Japan's exports surge 10% in May easing slowdown fears
Japan's exports have risen the most in 17 months easing concerns about the impact of a global slowdown on the Japanese economy.
Exports rose 10% in May from a year earlier, boosted by a 38% jump in deliveries to the US.
Shipments to China, Japan's biggest trading partner, also rose for the first time in eight months.
Japan's export-dependent economy relies heavily on demand from markets such as the US, Europe and China for growth.
Meanwhile, imports also rose by a better-than-expected 9% during the month, which analysts said was a sign that domestic demand may also be picking up.
"The increase in imports is a sign that the Japanese economy is not doing so badly," said Hiroshi Miyazaki chief economist at Shinkin Asset Management.
Japan's export sector has been hurt by a slowing demand from some of its key markets in recent months.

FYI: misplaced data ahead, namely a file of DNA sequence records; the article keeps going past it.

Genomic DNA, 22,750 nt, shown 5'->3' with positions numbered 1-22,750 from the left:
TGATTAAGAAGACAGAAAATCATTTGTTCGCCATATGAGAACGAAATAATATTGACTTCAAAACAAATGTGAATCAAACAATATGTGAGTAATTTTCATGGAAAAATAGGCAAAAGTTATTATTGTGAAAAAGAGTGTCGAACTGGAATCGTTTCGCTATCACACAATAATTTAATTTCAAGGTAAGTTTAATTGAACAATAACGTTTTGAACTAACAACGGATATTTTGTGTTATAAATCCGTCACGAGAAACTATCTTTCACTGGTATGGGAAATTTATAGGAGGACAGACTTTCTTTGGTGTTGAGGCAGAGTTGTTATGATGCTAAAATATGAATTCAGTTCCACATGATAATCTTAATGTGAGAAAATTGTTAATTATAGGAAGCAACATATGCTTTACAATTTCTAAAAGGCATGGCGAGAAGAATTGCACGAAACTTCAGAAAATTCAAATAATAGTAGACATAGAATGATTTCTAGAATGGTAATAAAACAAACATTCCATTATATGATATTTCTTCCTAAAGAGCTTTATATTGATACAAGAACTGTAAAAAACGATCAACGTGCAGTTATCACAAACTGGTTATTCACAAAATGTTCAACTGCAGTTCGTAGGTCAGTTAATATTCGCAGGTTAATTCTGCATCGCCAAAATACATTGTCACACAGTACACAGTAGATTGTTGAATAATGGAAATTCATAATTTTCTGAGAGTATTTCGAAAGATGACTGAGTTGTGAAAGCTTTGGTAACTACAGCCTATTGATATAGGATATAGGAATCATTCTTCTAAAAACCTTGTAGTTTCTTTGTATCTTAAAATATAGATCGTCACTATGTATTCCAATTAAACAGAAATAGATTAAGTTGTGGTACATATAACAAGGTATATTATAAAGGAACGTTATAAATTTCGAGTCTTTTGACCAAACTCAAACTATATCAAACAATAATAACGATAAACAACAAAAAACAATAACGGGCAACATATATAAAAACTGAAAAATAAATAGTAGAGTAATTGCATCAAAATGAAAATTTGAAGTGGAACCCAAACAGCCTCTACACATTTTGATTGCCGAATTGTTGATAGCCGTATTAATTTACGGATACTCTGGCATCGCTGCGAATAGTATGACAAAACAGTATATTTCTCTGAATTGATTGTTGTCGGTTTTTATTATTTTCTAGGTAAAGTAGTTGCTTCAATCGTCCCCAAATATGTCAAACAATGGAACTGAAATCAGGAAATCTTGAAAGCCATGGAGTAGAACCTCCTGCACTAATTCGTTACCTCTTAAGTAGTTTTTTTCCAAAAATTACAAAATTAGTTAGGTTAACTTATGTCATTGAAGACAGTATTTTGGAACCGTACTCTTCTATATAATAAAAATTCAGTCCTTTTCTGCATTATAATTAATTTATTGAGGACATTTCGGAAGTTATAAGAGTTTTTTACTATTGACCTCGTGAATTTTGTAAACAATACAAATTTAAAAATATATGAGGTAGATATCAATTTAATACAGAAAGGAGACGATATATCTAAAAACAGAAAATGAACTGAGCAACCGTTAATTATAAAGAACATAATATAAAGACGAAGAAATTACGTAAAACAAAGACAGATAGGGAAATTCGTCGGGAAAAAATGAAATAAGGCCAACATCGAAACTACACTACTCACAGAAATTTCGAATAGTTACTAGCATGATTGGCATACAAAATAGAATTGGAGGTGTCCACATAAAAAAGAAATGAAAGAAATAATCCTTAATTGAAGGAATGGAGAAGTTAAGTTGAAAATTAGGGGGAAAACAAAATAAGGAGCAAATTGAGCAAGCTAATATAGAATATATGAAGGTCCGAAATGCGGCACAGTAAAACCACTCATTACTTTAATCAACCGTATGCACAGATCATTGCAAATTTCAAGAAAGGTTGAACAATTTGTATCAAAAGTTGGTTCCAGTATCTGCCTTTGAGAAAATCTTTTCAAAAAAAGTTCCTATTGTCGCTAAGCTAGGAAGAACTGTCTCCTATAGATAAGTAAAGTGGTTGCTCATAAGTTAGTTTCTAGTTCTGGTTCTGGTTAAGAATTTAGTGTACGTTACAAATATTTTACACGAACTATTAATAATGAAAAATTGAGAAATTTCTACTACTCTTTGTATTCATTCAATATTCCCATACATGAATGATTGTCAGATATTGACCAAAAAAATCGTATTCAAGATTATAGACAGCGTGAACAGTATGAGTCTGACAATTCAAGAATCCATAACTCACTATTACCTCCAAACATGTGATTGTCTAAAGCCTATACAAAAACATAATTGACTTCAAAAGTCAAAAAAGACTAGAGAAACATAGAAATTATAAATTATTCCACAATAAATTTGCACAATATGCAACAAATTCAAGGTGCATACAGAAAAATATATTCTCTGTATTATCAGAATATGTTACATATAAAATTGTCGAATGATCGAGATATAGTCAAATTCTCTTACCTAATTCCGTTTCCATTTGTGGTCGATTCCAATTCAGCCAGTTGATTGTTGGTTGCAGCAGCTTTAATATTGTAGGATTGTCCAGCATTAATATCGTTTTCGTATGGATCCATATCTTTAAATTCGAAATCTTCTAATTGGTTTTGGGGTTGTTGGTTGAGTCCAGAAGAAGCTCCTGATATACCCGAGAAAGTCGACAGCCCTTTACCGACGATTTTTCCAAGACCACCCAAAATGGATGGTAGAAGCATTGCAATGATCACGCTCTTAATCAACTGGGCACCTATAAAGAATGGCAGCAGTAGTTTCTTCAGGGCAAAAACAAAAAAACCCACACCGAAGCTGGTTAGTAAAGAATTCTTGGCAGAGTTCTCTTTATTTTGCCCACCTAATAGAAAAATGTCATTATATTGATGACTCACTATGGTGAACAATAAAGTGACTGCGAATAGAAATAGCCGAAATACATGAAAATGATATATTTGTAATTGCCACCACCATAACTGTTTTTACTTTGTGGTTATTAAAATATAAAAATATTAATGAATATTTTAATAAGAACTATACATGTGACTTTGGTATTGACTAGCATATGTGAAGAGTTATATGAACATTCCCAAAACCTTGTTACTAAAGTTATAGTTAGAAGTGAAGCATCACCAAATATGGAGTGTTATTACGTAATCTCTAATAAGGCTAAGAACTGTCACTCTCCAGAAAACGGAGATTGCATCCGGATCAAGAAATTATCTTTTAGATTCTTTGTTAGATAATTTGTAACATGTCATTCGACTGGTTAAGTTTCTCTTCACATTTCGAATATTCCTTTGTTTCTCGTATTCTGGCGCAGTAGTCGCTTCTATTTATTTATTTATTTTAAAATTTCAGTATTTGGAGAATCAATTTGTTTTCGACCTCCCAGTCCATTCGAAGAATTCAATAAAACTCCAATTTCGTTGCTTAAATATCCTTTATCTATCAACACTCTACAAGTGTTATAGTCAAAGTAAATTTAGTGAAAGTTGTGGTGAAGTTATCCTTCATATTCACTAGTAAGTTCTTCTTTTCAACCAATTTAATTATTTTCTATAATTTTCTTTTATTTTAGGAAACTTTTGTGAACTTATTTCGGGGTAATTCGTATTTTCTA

Its shipments to China have been falling amid slowing growth in the world's second-largest economy.
At the same time, consumer demand in Europe has also been hurt by the ongoing debt crisis in some of the region's economies.
However, demand for Japanese goods from the US has been rising steadily. The jump in May deliveries to the US comes after shipments to the country rose by 43% in April and 24% the month before.
Analysts said that demand from the world's biggest economy was likely to remain strong in the near term and that it will benefit Japan's growth.
"For Japan, strength in the US economy could more than offset the slowdown in Europe and China," said Mr Miyazaki.